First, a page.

Usually we equate suffering with feeling, but feeling is not suffering. It is the grasping of desire that is suffering. Desire does not cause suffering; the cause of suffering is the grasping of desire. This statement is for reflection and contemplation in terms of your individual experience.

You really have to investigate desire and know it for what it is. You have to know what is natural and necessary for survival and what is not necessary for survival. We can be very idealistic in thinking that even the need for food is some kind of desire we should not have. One can be quite ridiculous about it. But the Buddha was not an idealist and he was not a moralist. He was not trying to condemn anything. He was trying to awaken us to truth so that we could see things clearly.

Once there is that clarity and seeing in the right way, then there is no suffering. You can still feel hunger. You can still need food without it becoming a desire. Food is a natural need of the body. The body is not self; it needs food otherwise it will get very weak and die. That is the nature of the body – there is nothing wrong with that. If we get very moralistic and high-minded and believe that we are our bodies, that hunger is our own problem, and that we should not even eat – that is not wisdom; it is foolishness.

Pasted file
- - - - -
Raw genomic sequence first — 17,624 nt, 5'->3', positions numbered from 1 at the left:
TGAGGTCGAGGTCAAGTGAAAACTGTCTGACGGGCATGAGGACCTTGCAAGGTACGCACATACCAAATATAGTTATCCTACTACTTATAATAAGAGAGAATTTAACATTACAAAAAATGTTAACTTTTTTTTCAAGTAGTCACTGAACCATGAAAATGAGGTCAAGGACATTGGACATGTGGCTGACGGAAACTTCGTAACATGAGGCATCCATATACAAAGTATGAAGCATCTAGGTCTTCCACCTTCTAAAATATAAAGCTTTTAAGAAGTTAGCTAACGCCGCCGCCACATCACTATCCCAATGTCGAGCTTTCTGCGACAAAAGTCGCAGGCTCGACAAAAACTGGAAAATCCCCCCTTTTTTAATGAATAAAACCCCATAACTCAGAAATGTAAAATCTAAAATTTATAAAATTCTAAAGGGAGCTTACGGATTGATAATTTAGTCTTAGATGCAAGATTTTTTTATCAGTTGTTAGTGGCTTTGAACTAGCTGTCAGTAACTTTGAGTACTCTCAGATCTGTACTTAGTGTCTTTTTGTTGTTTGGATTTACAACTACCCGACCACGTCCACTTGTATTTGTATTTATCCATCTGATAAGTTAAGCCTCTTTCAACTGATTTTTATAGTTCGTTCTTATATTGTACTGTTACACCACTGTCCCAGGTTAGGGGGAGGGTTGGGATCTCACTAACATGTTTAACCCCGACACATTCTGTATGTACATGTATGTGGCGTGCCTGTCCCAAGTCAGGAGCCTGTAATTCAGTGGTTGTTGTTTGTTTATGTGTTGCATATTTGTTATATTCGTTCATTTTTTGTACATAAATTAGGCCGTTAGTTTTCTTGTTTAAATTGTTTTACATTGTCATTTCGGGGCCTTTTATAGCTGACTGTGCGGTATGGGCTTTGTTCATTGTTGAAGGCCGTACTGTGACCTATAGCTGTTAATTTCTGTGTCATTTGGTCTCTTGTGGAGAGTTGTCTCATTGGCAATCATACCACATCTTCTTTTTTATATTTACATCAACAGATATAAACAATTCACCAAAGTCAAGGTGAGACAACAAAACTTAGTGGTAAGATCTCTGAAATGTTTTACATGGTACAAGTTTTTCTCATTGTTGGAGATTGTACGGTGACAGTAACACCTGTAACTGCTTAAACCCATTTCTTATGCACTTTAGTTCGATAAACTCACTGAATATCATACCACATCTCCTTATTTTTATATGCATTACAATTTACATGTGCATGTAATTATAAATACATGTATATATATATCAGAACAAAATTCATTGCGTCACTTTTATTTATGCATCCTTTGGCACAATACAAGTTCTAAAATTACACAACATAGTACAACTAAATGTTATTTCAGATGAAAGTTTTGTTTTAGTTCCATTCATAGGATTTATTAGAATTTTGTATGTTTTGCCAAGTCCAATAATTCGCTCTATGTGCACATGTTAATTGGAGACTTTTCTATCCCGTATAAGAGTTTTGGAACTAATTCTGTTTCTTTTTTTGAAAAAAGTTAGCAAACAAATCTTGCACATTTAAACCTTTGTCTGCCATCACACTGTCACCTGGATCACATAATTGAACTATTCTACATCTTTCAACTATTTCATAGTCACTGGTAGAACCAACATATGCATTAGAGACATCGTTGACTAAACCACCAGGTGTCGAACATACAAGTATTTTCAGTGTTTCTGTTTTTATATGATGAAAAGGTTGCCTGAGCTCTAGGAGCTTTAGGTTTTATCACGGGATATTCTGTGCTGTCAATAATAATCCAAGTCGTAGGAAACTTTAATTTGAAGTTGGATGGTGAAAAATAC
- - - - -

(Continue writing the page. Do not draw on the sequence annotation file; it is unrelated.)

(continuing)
When you really see the origin of suffering, you realise that the problem is the grasping of desire not the desire itself. Grasping means being deluded by it, thinking it’s really ‘me’ and ‘mine’: ‘These desires are me and there is something wrong with me for having them’; or, ‘I don’t like the way I am now. I have to become something else’; or, ‘I have to get rid of something before I can become what I want to be.’ All this is desire. So you listen to it with bare attention, not saying it’s good or bad, but merely recognising it for what it is.